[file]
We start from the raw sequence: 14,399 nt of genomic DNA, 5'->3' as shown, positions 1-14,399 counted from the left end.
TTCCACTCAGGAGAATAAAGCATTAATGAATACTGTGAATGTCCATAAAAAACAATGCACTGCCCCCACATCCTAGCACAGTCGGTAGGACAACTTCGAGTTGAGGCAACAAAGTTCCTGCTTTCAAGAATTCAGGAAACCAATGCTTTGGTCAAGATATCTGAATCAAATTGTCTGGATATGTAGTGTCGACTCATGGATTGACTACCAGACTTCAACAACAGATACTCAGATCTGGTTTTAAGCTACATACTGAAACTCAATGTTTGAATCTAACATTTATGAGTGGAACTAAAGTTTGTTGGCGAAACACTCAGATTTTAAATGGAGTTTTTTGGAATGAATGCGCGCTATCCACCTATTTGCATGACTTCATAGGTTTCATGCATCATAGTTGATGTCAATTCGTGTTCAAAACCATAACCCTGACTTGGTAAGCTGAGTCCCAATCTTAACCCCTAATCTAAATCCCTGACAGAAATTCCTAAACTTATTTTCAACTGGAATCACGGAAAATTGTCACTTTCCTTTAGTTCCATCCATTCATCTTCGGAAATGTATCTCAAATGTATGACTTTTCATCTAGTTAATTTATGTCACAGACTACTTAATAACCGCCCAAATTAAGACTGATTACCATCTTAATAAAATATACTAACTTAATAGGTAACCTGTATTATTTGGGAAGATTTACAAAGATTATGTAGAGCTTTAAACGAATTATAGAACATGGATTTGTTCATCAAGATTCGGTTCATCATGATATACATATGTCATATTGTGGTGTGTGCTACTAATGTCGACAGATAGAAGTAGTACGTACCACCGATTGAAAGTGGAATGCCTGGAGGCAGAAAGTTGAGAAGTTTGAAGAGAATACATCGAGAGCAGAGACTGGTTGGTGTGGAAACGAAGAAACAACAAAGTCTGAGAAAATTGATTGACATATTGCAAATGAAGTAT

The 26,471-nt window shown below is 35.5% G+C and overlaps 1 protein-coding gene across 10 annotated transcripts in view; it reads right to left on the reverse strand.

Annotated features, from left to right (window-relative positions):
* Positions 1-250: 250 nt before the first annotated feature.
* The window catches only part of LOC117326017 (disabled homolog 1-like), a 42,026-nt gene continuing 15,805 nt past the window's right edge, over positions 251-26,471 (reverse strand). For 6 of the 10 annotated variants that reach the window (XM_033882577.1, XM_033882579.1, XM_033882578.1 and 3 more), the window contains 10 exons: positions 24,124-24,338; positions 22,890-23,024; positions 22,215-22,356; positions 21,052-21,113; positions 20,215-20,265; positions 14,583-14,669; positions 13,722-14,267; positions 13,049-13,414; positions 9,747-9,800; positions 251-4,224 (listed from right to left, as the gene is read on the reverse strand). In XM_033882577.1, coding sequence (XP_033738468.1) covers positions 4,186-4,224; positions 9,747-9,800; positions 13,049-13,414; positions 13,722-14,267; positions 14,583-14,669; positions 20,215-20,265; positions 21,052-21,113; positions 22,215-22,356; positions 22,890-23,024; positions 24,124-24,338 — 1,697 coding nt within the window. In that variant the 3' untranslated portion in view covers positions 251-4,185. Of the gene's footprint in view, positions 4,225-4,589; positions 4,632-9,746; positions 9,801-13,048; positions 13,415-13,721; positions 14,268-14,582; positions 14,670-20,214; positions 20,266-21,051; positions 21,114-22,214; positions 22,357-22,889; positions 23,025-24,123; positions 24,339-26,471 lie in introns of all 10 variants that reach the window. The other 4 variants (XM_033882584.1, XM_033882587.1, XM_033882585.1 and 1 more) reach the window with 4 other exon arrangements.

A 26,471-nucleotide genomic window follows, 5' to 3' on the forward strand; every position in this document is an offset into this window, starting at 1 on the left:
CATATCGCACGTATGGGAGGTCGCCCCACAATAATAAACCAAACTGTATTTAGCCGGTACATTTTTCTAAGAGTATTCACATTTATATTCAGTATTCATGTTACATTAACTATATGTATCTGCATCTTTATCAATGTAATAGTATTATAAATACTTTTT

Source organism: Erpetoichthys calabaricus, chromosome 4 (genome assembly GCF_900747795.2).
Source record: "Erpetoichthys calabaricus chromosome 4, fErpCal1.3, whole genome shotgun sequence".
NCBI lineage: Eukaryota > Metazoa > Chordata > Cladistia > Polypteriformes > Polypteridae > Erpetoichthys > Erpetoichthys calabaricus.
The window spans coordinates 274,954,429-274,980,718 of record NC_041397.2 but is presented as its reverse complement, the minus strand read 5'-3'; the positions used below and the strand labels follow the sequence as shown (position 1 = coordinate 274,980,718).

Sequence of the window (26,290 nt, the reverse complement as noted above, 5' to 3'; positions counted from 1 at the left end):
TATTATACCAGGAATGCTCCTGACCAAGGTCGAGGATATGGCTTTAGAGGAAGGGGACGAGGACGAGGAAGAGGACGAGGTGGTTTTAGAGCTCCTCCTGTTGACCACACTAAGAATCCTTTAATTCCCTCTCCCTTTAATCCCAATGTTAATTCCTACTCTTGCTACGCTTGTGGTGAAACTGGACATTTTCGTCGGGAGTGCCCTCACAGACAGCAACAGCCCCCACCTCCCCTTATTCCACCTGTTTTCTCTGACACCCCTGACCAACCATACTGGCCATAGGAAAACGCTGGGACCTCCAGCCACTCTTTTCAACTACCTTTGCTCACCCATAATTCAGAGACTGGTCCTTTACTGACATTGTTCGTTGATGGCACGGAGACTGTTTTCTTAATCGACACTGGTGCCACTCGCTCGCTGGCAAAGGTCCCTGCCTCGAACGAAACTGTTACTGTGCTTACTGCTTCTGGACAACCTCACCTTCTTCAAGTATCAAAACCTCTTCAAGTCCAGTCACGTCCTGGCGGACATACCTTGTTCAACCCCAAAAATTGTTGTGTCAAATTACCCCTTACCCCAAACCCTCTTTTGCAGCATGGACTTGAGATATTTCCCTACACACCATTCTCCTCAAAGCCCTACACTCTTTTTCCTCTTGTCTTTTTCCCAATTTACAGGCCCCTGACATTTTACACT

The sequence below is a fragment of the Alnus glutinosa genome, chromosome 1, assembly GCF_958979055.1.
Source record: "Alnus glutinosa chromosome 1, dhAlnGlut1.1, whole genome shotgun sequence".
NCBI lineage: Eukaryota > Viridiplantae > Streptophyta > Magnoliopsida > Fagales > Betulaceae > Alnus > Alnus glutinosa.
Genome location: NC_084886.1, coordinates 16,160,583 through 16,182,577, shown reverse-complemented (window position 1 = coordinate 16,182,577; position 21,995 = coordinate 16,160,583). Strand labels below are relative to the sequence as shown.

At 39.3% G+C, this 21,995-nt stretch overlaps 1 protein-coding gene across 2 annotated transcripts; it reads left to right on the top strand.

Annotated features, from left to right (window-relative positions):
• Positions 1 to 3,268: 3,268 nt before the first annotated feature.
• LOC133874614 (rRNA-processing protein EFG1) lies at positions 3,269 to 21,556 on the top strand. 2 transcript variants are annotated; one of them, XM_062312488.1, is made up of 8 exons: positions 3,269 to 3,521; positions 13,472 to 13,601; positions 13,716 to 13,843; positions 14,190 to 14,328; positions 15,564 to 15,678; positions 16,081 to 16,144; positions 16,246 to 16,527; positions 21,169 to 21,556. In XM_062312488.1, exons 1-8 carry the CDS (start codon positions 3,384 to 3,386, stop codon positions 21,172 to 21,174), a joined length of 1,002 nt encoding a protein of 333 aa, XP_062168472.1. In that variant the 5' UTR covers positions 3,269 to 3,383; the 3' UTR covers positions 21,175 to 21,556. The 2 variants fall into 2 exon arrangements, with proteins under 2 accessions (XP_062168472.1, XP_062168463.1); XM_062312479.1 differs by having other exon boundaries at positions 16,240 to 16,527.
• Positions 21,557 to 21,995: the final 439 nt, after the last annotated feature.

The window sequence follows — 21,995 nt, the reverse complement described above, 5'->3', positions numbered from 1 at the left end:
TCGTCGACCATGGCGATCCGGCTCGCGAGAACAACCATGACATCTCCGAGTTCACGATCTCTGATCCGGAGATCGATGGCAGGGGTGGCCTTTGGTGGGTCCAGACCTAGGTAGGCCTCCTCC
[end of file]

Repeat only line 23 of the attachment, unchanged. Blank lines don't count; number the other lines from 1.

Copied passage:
• Positions 21,557 to 21,995: the final 439 nt, after the last annotated feature.